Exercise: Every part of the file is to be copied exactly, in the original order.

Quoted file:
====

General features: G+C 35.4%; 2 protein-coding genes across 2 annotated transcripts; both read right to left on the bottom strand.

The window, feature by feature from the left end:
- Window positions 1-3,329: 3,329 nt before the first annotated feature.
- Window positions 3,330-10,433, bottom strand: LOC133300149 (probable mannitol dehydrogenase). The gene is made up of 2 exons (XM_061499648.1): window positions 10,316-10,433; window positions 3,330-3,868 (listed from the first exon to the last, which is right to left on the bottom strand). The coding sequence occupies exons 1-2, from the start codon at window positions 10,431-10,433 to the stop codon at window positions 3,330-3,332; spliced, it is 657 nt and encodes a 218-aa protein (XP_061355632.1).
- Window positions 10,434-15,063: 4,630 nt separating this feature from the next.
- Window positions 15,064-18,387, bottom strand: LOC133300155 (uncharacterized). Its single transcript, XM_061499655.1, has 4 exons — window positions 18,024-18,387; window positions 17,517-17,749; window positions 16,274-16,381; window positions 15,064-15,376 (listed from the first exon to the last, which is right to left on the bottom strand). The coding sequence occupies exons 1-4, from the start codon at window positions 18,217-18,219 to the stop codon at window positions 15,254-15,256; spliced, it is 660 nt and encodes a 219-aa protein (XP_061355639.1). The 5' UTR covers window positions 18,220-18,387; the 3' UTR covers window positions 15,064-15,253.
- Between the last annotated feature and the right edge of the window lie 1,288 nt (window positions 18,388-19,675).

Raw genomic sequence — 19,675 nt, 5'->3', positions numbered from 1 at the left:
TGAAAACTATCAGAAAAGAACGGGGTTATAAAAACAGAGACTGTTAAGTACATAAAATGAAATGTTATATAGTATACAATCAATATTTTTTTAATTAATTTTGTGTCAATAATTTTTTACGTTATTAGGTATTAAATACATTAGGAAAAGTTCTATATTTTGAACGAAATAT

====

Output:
General features: G+C 35.4%; 2 protein-coding genes across 2 annotated transcripts; both read right to left on the bottom strand.

The window, feature by feature from the left end:
- Window positions 1-3,329: 3,329 nt before the first annotated feature.
- Window positions 3,330-10,433, bottom strand: LOC133300149 (probable mannitol dehydrogenase). The gene is made up of 2 exons (XM_061499648.1): window positions 10,316-10,433; window positions 3,330-3,868 (listed from the first exon to the last, which is right to left on the bottom strand). The coding sequence occupies exons 1-2, from the start codon at window positions 10,431-10,433 to the stop codon at window positions 3,330-3,332; spliced, it is 657 nt and encodes a 218-aa protein (XP_061355632.1).
- Window positions 10,434-15,063: 4,630 nt separating this feature from the next.
- Window positions 15,064-18,387, bottom strand: LOC133300155 (uncharacterized). Its single transcript, XM_061499655.1, has 4 exons — window positions 18,024-18,387; window positions 17,517-17,749; window positions 16,274-16,381; window positions 15,064-15,376 (listed from the first exon to the last, which is right to left on the bottom strand). The coding sequence occupies exons 1-4, from the start codon at window positions 18,217-18,219 to the stop codon at window positions 15,254-15,256; spliced, it is 660 nt and encodes a 219-aa protein (XP_061355639.1). The 5' UTR covers window positions 18,220-18,387; the 3' UTR covers window positions 15,064-15,253.
- Between the last annotated feature and the right edge of the window lie 1,288 nt (window positions 18,388-19,675).

Raw genomic sequence — 19,675 nt, 5'->3', positions numbered from 1 at the left:
TGAAAACTATCAGAAAAGAACGGGGTTATAAAAACAGAGACTGTTAAGTACATAAAATGAAATGTTATATAGTATACAATCAATATTTTTTTAATTAATTTTGTGTCAATAATTTTTTACGTTATTAGGTATTAAATACATTAGGAAAAGTTCTATATTTTGAACGAAATAT